Kona Coffee Living History Farm is a living history museum that values the heritage of traditional coffee farming in Hawaii. It reflects the life of coffee growers from the 1920s to the 1930s. Learn more about their everyday tasks, from planting to harvesting, roasting, grinding, cooking, and crafting. Don’t miss out on sampling their delicious coffee, as well as lush Hawaiian fruits like passion fruit, guavas, and oranges. While you’re in the place, say hello to the Kona Nightingale, a free-roaming donkey breed that provided assistance to workers during the heyday of coffee farming.
8. Hapuna Beach State Park
One of the main reasons to spend summer in Hawaii is its stunning beaches. A testament to that is Big Island’s Hapuna Beach State Park, a top-rated beach for both tourists and locals. It’s renowned for its half-mile stretch of soft golden sand and beautiful turquoise waters. What people love more about this place is it’s an easy beach to visit, thanks to ample facilities like parking, restrooms, picnic shelters, showers, and food vendors.
It’s the perfect spot to beat the summer heat by swimming as the water is generally warm and calm. Plus, it also offers excellent conditions for other sunbathing, snorkeling, and bodyboarding. If you visit early in the year, you can even have the chance to see migrating whales from a distance.
9. Rainbow Falls State Park
Spanning 129-acre and boasting 3,400 feet of freshwater shoreline on the Chehalis River, Rainbow Falls State Park is another site you shouldn’t forget to visit on the Big Island. Obviously, the main highlight of this camping park is the Rainbow Falls, a gorgeous waterfall whose name was derived from the rainbows frequently arching the falls during early mornings.
Yet, it isn’t all that, as the park also offers other activities like picnics, hiking, nature walks, cycling, fishing, and horseback riding. If you’re a tree lover, you can call this a paradise as you’ll get to witness towering western hemlocks, western red cedar trees, and Douglas-firs in the area. Several bikers, RV, hiker, equestrian, and family campsites are available, so you’ll never have to worry about having a comfortable stay.
10. Incredible Snorkeling Spots
The Big Island holds some of the best snorkeling spots in the entire Hawaiian archipelago. It comprises many beautiful bays that serve where reef fishes, corals, and other and larger marine creatures thrive.
One of the first locations to visit is Kealakekua Bay. It is easily accessible through a boat tour or a kayak. Yet, you can also go for a long hike under the sun if you want a more challenging affair.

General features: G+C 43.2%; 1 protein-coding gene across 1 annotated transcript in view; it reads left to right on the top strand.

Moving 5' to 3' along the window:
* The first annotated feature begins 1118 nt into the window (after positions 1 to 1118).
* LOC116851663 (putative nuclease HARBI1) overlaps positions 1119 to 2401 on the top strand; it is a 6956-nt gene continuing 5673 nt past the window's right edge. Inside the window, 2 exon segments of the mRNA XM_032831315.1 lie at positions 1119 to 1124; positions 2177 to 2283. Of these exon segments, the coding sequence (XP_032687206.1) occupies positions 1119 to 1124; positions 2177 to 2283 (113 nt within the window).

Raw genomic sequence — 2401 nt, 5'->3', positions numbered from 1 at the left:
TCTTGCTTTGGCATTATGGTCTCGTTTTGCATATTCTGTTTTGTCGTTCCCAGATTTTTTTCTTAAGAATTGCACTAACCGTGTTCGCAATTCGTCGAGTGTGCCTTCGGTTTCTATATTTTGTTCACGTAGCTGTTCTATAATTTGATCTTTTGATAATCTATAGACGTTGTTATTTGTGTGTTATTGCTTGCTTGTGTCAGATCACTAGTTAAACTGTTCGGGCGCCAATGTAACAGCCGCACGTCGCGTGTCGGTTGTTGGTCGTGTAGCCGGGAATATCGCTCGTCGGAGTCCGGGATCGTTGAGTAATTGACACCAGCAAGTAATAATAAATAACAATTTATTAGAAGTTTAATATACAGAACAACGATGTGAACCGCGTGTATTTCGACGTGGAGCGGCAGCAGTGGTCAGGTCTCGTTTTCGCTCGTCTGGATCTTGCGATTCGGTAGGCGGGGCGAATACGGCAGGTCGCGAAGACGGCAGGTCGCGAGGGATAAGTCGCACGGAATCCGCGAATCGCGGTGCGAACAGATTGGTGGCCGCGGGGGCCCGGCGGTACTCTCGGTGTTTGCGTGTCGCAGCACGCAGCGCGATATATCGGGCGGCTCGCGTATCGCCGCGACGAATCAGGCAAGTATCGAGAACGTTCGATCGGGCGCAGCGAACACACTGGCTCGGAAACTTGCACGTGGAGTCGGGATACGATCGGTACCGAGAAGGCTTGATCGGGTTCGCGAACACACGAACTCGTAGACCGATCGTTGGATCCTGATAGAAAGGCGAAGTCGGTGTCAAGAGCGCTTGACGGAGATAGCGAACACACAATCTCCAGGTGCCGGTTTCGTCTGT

Once you reach the area, you’ll enjoy the calm waters and beautiful coastline. This site promises excellent visibility, and some of the most common marine life you’ll see include sea turtles, spinner dolphins, eels, lizard fish, and lots of corals. Apart from being a perfect snorkeling spot, Kealakekua Bay is also considered a sacred site as it is where Captain James Cook landed and met his death at the hands of the natives.
Kahalu’u Beach Park
If you’re new to snorkeling, Kahalu’u Beach Park is your best bet. It’s a shallow bay, which at low tide is brimmed with several tide pools that host high concentrations of tropical fishes. The site is also famed for green sea turtles, and you’ll see them sunning themselves or feeding on seaweed on any given day.
Mauna Kea Beach
Another top snorkeling spot on Big Island is Mauna Kea Beach. It is famous for its evening snorkeling sessions. Mauna Kea Beach Hotel flashes bright lights into the waters during nighttime to attract planktons, which in turn, invites the manta rays and a variety of sea life to feed.
Some other amazing snorkeling places you should consider include Wailea Beach, Manini’owali Beach, and King Kam Beach. Each of which has its own unique offering but is certain to provide you with an unmatched experience with Big Island’s teeming marine life.
Indeed, Hawaii’s Big Island is blessed with some of the most stunning attractions in the Aloha State. Yet, it doesn’t stop there, as there are seven other main islands, several atolls, islets, shoals, and shallow banks that make up the 28,313 km² total area of Hawaii. That means there are lots of fascinating places just waiting for you to explore in this paradise in the Pacific.